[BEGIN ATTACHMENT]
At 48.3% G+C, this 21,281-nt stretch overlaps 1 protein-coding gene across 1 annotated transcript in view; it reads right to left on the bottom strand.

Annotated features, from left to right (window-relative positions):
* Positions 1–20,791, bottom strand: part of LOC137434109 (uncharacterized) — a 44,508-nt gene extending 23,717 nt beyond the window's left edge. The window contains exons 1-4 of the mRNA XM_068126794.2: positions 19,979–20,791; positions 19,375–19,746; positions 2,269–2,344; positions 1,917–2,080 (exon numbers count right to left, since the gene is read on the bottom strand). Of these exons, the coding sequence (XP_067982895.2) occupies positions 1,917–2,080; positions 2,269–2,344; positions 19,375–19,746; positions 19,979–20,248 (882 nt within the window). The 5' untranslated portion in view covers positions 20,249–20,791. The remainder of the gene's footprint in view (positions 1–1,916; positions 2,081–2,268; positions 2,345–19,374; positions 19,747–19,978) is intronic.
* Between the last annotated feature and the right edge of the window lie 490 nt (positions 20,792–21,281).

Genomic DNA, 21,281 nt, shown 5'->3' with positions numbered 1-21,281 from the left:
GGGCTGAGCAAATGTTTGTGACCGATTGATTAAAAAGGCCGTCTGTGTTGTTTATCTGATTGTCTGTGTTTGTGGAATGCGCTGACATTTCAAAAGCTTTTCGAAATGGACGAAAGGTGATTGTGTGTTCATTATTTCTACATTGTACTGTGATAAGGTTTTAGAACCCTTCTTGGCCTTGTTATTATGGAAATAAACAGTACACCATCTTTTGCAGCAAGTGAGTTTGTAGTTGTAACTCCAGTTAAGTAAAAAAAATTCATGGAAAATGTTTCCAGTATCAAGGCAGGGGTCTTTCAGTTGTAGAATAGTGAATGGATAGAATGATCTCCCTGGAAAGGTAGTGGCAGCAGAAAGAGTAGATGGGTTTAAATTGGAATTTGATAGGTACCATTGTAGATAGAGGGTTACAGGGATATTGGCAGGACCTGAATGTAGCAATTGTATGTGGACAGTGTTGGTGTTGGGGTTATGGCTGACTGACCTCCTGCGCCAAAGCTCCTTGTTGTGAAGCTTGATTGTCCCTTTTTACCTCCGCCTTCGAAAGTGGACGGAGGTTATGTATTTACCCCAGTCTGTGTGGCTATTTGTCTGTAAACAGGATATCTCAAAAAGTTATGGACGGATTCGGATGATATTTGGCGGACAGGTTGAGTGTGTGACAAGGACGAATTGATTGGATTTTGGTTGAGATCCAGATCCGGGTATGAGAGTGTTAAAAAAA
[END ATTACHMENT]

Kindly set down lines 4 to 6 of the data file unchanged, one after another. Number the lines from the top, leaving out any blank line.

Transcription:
* Between the last annotated feature and the right edge of the window lie 490 nt (positions 20,792–21,281).

Genomic DNA, 21,281 nt, shown 5'->3' with positions numbered 1-21,281 from the left:
GGGCTGAGCAAATGTTTGTGACCGATTGATTAAAAAGGCCGTCTGTGTTGTTTATCTGATTGTCTGTGTTTGTGGAATGCGCTGACATTTCAAAAGCTTTTCGAAATGGACGAAAGGTGATTGTGTGTTCATTATTTCTACATTGTACTGTGATAAGGTTTTAGAACCCTTCTTGGCCTTGTTATTATGGAAATAAACAGTACACCATCTTTTGCAGCAAGTGAGTTTGTAGTTGTAACTCCAGTTAAGTAAAAAAAATTCATGGAAAATGTTTCCAGTATCAAGGCAGGGGTCTTTCAGTTGTAGAATAGTGAATGGATAGAATGATCTCCCTGGAAAGGTAGTGGCAGCAGAAAGAGTAGATGGGTTTAAATTGGAATTTGATAGGTACCATTGTAGATAGAGGGTTACAGGGATATTGGCAGGACCTGAATGTAGCAATTGTATGTGGACAGTGTTGGTGTTGGGGTTATGGCTGACTGACCTCCTGCGCCAAAGCTCCTTGTTGTGAAGCTTGATTGTCCCTTTTTACCTCCGCCTTCGAAAGTGGACGGAGGTTATGTATTTACCCCAGTCTGTGTGGCTATTTGTCTGTAAACAGGATATCTCAAAAAGTTATGGACGGATTCGGATGATATTTGGCGGACAGGTTGAGTGTGTGACAAGGACGAATTGATTGGATTTTGGTTGAGATCCAGATCCGGGTATGAGAGTGTTAAAAAAA